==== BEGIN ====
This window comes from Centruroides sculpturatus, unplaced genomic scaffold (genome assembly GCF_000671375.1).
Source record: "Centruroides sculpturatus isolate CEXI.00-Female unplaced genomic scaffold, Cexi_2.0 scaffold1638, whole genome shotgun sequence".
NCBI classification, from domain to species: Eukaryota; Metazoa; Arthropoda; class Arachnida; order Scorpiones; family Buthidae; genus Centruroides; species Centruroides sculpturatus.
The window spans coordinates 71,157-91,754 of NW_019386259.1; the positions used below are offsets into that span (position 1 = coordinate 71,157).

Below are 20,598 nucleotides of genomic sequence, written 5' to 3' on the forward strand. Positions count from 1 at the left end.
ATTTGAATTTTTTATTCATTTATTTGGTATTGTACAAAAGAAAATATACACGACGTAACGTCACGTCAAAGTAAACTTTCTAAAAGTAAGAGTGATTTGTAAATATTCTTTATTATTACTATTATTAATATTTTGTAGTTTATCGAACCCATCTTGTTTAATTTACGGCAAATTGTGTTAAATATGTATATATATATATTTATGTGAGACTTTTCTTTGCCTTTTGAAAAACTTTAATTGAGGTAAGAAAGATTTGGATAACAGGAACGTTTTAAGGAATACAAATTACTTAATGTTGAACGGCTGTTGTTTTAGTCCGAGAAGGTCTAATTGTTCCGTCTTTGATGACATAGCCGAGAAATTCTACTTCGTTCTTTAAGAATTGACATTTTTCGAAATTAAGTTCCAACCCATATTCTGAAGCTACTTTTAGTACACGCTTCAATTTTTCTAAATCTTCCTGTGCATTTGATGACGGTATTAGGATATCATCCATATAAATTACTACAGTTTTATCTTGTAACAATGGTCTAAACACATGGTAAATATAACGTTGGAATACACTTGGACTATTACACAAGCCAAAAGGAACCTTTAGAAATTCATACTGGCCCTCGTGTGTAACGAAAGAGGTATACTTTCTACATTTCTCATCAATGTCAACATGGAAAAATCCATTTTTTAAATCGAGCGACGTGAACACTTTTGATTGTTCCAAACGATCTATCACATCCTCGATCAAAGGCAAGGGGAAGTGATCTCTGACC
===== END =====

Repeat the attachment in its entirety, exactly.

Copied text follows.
This window comes from Centruroides sculpturatus, unplaced genomic scaffold (genome assembly GCF_000671375.1).
Source record: "Centruroides sculpturatus isolate CEXI.00-Female unplaced genomic scaffold, Cexi_2.0 scaffold1638, whole genome shotgun sequence".
NCBI classification, from domain to species: Eukaryota; Metazoa; Arthropoda; class Arachnida; order Scorpiones; family Buthidae; genus Centruroides; species Centruroides sculpturatus.
The window spans coordinates 71,157-91,754 of NW_019386259.1; the positions used below are offsets into that span (position 1 = coordinate 71,157).

Below are 20,598 nucleotides of genomic sequence, written 5' to 3' on the forward strand. Positions count from 1 at the left end.
ATTTGAATTTTTTATTCATTTATTTGGTATTGTACAAAAGAAAATATACACGACGTAACGTCACGTCAAAGTAAACTTTCTAAAAGTAAGAGTGATTTGTAAATATTCTTTATTATTACTATTATTAATATTTTGTAGTTTATCGAACCCATCTTGTTTAATTTACGGCAAATTGTGTTAAATATGTATATATATATATTTATGTGAGACTTTTCTTTGCCTTTTGAAAAACTTTAATTGAGGTAAGAAAGATTTGGATAACAGGAACGTTTTAAGGAATACAAATTACTTAATGTTGAACGGCTGTTGTTTTAGTCCGAGAAGGTCTAATTGTTCCGTCTTTGATGACATAGCCGAGAAATTCTACTTCGTTCTTTAAGAATTGACATTTTTCGAAATTAAGTTCCAACCCATATTCTGAAGCTACTTTTAGTACACGCTTCAATTTTTCTAAATCTTCCTGTGCATTTGATGACGGTATTAGGATATCATCCATATAAATTACTACAGTTTTATCTTGTAACAATGGTCTAAACACATGGTAAATATAACGTTGGAATACACTTGGACTATTACACAAGCCAAAAGGAACCTTTAGAAATTCATACTGGCCCTCGTGTGTAACGAAAGAGGTATACTTTCTACATTTCTCATCAATGTCAACATGGAAAAATCCATTTTTTAAATCGAGCGACGTGAACACTTTTGATTGTTCCAAACGATCTATCACATCCTCGATCAAAGGCAAGGGGAAGTGATCTCTGACC